The Reserve is currently designated as a marine Protected Area and is jointly managed by County Parks and the Department of Fish and Game. A 5.5-mile band of shoreline including the Reserve was designated as an ASBS by the State Water Resources Control Board due to the diversity of habitat. Past studies and monitoring efforts have recorded 164 species, 134 species of algae and marine flora, many bird species, and several mammals including harbor seals, sea lions and sea otters. This is a unique area along the Pacific coast, and is worth protecting.
In June 2011, San Mateo County began working on the Fitzgerald ASBS Pollution Reduction Program (project). The project was led by the Department of Public Works in collaboration with the San Mateo County Resource Conservation District and the San Francisco Estuary Institute. This project was funded in part by a Proposition 84 grant from the State Water Resources Control Board and continued through March 2016. The project involved implementation of targeted stormwater Best Management Practices (BMPs), water quality studies, BMP effectiveness monitoring, and education and outreach. The project’s goal was to improve water quality and protect beneficial uses of the Fitzgerald ASBS and assist in the County’s compliance with ASBS stormwater regulations.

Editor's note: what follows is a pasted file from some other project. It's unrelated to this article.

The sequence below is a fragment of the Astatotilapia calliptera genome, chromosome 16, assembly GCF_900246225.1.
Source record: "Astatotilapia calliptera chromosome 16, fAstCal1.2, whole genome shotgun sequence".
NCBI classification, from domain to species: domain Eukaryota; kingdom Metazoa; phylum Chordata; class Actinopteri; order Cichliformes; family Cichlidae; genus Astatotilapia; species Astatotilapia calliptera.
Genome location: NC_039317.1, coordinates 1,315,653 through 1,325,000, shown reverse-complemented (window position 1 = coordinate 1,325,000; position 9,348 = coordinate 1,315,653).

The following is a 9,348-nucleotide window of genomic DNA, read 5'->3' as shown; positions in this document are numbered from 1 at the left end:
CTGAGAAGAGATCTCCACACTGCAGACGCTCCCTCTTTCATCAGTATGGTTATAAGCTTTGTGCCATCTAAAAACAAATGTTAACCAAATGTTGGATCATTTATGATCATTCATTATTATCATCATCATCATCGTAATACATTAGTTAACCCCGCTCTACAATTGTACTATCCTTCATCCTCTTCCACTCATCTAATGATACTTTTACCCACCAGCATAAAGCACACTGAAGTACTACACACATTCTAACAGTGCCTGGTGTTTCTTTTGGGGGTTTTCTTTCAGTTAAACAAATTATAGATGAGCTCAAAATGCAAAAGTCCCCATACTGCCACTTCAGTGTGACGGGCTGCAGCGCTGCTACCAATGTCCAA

Project information and the final project report are available in our resources section.
We need your help to keep our stormwater clean – it’s a team effort. Learn more about stormwater basics and get all your pollution prevention questions answered at FlowsToBay.org. Doing your part is simple!
For questions contact the Office of Sustainability at 1-888-442-2666 or email@example.com.